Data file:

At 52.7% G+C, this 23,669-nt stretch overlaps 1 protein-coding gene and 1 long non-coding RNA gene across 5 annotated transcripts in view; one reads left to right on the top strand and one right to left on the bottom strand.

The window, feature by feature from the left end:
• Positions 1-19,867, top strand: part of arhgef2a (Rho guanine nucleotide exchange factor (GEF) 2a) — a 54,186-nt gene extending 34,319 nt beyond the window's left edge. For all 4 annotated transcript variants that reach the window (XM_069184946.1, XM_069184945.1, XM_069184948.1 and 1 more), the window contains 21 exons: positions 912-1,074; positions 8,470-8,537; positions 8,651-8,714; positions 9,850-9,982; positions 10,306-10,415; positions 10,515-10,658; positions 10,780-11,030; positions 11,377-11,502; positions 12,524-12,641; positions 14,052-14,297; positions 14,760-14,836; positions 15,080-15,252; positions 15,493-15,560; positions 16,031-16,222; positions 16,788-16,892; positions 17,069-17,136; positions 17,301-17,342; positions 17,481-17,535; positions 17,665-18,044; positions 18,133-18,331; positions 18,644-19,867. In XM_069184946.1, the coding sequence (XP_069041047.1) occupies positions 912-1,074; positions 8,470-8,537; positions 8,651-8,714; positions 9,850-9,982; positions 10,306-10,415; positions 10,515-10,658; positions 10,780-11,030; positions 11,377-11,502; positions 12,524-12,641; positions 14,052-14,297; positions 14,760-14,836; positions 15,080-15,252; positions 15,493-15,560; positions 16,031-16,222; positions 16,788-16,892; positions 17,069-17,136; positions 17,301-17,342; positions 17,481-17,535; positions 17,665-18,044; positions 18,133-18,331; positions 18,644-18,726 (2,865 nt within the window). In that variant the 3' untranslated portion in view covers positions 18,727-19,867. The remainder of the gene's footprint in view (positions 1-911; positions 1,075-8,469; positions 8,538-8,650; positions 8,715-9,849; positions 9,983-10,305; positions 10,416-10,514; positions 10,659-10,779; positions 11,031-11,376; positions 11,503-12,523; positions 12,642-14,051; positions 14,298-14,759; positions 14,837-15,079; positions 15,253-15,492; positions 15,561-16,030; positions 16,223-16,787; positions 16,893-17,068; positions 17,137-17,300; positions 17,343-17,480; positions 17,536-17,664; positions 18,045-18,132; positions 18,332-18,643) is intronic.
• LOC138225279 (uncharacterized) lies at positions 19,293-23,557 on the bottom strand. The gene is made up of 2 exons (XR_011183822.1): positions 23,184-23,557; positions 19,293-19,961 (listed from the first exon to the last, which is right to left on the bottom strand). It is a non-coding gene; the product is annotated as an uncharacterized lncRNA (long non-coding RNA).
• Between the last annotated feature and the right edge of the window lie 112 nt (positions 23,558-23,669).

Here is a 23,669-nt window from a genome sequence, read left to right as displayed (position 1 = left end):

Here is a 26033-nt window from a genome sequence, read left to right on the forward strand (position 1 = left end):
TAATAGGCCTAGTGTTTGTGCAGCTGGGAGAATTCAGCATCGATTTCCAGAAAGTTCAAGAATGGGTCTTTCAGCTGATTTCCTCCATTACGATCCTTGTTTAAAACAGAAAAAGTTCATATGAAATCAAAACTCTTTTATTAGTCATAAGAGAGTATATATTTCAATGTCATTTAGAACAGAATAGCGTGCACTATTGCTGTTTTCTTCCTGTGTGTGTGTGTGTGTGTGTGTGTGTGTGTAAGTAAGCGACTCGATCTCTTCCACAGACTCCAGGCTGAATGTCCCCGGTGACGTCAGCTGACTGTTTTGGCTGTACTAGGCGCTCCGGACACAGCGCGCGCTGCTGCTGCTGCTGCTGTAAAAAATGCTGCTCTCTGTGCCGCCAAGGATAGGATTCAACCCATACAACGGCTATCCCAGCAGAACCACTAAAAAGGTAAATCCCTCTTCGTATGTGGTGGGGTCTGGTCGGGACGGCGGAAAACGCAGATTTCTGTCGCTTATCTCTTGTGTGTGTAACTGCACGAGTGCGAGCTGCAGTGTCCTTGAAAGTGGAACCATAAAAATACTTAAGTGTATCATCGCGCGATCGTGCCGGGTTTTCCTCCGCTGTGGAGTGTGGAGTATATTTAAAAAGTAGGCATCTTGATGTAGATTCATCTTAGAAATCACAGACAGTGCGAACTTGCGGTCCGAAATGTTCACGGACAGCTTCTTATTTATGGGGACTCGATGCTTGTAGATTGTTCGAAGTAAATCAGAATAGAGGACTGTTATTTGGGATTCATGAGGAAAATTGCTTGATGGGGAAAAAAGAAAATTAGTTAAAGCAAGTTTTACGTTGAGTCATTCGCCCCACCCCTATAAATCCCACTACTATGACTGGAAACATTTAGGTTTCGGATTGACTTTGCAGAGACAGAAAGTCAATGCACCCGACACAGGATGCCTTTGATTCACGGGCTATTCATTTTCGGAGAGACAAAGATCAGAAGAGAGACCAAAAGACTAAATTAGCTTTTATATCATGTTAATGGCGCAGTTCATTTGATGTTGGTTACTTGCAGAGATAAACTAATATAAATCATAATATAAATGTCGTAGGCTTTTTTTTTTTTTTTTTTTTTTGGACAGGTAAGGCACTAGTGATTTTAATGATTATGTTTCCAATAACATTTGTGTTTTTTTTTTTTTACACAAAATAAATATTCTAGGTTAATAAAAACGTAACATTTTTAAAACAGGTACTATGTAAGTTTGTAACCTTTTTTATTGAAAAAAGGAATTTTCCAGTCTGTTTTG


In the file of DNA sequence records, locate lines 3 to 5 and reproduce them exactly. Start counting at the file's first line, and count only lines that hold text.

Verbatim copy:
• Positions 1-19,867, top strand: part of arhgef2a (Rho guanine nucleotide exchange factor (GEF) 2a) — a 54,186-nt gene extending 34,319 nt beyond the window's left edge. For all 4 annotated transcript variants that reach the window (XM_069184946.1, XM_069184945.1, XM_069184948.1 and 1 more), the window contains 21 exons: positions 912-1,074; positions 8,470-8,537; positions 8,651-8,714; positions 9,850-9,982; positions 10,306-10,415; positions 10,515-10,658; positions 10,780-11,030; positions 11,377-11,502; positions 12,524-12,641; positions 14,052-14,297; positions 14,760-14,836; positions 15,080-15,252; positions 15,493-15,560; positions 16,031-16,222; positions 16,788-16,892; positions 17,069-17,136; positions 17,301-17,342; positions 17,481-17,535; positions 17,665-18,044; positions 18,133-18,331; positions 18,644-19,867. In XM_069184946.1, the coding sequence (XP_069041047.1) occupies positions 912-1,074; positions 8,470-8,537; positions 8,651-8,714; positions 9,850-9,982; positions 10,306-10,415; positions 10,515-10,658; positions 10,780-11,030; positions 11,377-11,502; positions 12,524-12,641; positions 14,052-14,297; positions 14,760-14,836; positions 15,080-15,252; positions 15,493-15,560; positions 16,031-16,222; positions 16,788-16,892; positions 17,069-17,136; positions 17,301-17,342; positions 17,481-17,535; positions 17,665-18,044; positions 18,133-18,331; positions 18,644-18,726 (2,865 nt within the window). In that variant the 3' untranslated portion in view covers positions 18,727-19,867. The remainder of the gene's footprint in view (positions 1-911; positions 1,075-8,469; positions 8,538-8,650; positions 8,715-9,849; positions 9,983-10,305; positions 10,416-10,514; positions 10,659-10,779; positions 11,031-11,376; positions 11,503-12,523; positions 12,642-14,051; positions 14,298-14,759; positions 14,837-15,079; positions 15,253-15,492; positions 15,561-16,030; positions 16,223-16,787; positions 16,893-17,068; positions 17,137-17,300; positions 17,343-17,480; positions 17,536-17,664; positions 18,045-18,132; positions 18,332-18,643) is intronic.
• LOC138225279 (uncharacterized) lies at positions 19,293-23,557 on the bottom strand. The gene is made up of 2 exons (XR_011183822.1): positions 23,184-23,557; positions 19,293-19,961 (listed from the first exon to the last, which is right to left on the bottom strand). It is a non-coding gene; the product is annotated as an uncharacterized lncRNA (long non-coding RNA).
• Between the last annotated feature and the right edge of the window lie 112 nt (positions 23,558-23,669).